Senator Chris Dodd hosted a celebratory event at the Health Center on Saturday to commemorate the nation’s renewed interest and commitment to stem cell research. On Monday, March 9, President Barack Obama signed an executive order allowing federal funding of embryonic stem cell research, overturning a Bush Administration policy. A state law enacted in 2005 appropriated $100 million in support over ten years for stem cell research.
Connecticut’s investment in stem cell research is paying off. Last month, Health Center researchers revealed that they have created two new lines of human embryonic stem cells. Only four universities in the nation have that capability. I am very excited about this new and promising era in stem cell research. By unlocking the power of stem cells, advances in treatments for Parkinson’s disease, ALS, diabetes, and some cancers may be on the horizon.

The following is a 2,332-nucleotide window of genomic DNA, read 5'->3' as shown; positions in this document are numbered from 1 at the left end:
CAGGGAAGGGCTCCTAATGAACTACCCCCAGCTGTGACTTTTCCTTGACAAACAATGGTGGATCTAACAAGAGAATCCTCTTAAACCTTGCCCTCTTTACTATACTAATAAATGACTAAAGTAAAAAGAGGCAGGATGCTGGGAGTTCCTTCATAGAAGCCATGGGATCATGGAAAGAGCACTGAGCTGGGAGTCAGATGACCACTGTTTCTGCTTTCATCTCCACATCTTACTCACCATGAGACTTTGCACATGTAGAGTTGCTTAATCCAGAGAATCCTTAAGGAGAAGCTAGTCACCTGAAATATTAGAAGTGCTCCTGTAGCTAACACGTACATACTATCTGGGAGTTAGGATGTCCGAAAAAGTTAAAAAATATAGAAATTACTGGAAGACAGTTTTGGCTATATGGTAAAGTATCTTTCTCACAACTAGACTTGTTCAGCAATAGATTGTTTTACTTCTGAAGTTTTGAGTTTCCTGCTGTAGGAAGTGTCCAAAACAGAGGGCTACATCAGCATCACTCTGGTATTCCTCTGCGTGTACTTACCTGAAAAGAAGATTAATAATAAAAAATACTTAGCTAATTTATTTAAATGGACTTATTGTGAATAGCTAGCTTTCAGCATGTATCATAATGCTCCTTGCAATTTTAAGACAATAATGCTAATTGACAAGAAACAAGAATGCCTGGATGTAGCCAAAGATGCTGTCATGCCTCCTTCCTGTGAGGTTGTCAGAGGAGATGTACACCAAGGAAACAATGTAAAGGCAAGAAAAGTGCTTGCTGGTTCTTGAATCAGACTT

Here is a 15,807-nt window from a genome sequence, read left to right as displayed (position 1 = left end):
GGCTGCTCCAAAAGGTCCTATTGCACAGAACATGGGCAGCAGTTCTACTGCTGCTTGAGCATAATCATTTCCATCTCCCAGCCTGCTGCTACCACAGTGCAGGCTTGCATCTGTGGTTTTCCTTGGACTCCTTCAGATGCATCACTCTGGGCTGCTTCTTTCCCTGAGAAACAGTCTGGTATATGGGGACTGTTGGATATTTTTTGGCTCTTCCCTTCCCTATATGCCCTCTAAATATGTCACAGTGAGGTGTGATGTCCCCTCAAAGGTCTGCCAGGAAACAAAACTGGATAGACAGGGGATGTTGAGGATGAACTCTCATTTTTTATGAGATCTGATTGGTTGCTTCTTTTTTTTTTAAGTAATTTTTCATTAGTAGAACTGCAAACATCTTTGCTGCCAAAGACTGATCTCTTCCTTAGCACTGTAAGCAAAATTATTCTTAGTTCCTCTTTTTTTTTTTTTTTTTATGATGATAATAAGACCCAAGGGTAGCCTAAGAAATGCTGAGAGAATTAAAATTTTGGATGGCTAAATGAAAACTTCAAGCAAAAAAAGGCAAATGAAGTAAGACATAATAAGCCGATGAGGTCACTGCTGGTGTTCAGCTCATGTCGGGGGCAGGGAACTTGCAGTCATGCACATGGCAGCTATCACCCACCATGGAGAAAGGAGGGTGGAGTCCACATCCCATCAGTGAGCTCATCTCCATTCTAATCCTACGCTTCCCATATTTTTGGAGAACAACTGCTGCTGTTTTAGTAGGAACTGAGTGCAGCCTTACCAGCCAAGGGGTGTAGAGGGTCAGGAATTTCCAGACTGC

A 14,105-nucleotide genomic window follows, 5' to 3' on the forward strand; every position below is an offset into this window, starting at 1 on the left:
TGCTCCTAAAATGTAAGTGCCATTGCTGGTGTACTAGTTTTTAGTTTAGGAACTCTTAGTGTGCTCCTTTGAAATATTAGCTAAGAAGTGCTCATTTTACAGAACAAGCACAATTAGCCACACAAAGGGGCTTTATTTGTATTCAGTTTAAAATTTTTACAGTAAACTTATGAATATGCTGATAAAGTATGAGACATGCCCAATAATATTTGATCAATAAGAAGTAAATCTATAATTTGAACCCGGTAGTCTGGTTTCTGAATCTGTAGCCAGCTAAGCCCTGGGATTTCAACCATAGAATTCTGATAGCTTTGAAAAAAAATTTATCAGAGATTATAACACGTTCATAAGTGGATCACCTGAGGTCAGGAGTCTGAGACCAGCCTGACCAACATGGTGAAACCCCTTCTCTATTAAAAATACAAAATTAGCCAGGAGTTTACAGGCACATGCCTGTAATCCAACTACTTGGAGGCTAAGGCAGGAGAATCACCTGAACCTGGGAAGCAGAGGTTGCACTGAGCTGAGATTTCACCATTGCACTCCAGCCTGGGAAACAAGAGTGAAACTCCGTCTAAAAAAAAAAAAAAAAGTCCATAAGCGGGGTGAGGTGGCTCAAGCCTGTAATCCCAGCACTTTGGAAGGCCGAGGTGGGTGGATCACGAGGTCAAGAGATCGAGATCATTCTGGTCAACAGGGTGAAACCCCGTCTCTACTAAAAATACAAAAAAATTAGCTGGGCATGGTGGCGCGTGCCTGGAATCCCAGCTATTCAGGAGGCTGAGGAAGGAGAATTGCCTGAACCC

Joining Dodd was Congressman Chris Murphy who was instrumental in helping to pass Connecticut’s legislation while a member of the General Assembly. Also attending were A. Jon Goldberg, Ph.D., Director, Center for Biomaterials, UConn Health Center; Ted Rasmussen, Ph.D., Department of Molecular and Cell Biology, and Xiuchun (Cindy) Tian, associate professor of animal science, University of Connecticut, Storrs; Haifan Lin, Ph.D., Director, Yale Stem Cell Center; Lauren Cassot, stem cell research supporter, members of the Juvenile Diabetes Research Foundation, and stem cell research supporters.
I was inspired by comments made at the event by Lauren Cassot, an articulate 8-year-old girl. Lauren told the audience of what her life is like living with type 1 diabetes. She wears an insulin pump, monitors what she eats, and medical instructions accompany her on play dates. Lauren looks forward to the day when she can live a “normal” life without the complications of diabetes. She was thankful to President Obama for lifting the restrictions on embryonic stem cell research. As a parent and a clinician-scientist, I look forward to the day when no child has to live with diabetes or any chronic disease.